International relief organization Samaritan's Purse has committed to construct 7,500 shelters for victims still without homes, six months after the massive earthquake in Haiti.
Already, the Christian organization, led by evangelist Franklin Graham, has completed 2,360 transitional shelters, more than any other relief agency in Haiti.
"Months have passed since the quake, but the suffering continues for the people of Haiti," said Graham, in a statement Tuesday. "This is the largest disaster response in the history of Samaritan's Purse and we are working as fast as we can to build thousands of shelters for those families still living outdoors."
Hundreds of thousands of people remain homeless since the 7.0-magnitude quake. The tents many are currently living in are proving to be inadequate in the hurricane season.
"Sometimes it rains all day and all week. People have no place to go," said Jean Francois, a Haiti earthquake survivor.
Samaritan's Purse is building wood framed 12-feet-by-12-feet shelters to provide some relief from the summer heat and intense evening storms.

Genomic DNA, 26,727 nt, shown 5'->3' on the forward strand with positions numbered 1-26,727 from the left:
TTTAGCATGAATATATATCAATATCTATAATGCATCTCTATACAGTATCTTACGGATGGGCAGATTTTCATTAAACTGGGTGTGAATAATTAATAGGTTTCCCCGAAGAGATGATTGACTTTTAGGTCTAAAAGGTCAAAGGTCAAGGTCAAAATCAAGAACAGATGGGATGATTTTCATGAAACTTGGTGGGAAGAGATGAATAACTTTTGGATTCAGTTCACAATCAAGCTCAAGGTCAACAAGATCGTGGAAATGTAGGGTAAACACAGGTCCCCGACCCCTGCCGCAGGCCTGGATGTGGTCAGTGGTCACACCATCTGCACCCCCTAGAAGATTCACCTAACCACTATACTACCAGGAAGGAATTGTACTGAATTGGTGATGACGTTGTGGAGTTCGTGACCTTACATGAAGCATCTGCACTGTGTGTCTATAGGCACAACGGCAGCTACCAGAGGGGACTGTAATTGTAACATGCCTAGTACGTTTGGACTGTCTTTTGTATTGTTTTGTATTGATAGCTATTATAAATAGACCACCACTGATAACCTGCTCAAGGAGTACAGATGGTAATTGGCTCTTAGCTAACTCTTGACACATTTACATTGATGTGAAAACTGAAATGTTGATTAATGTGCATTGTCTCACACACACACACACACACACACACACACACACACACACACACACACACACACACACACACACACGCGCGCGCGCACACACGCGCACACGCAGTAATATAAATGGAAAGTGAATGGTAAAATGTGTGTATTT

Recovery in the Caribbean country is expected to take many years and will require consistent effort by all Haiti's partners, said U.N. Secretary-General Ban Ki-moon. He assured this week that Haiti will continue to be a priority of the United Nations.
The N.C.-based Samaritan's Purse, meanwhile, is continuing to provide shelter, food, clean water, physicians and education to Haitians.
Food has been distributed to over 300,000 people and 100 hand pumps are being rehabilitated in Port-au-Prince, the relief organization reported. Salaries are also being provided for 200 teachers in 20 schools and 400 women are receiving training on job skills and health. Samaritan's Purse has raised $51 million for relief and recovery work in Haiti.
The Jan. 12 quake left a quarter million of the country's nine million people dead and at least 1.3 million homeless after damaging more than 250,000 homes and 30,000 commercial buildings.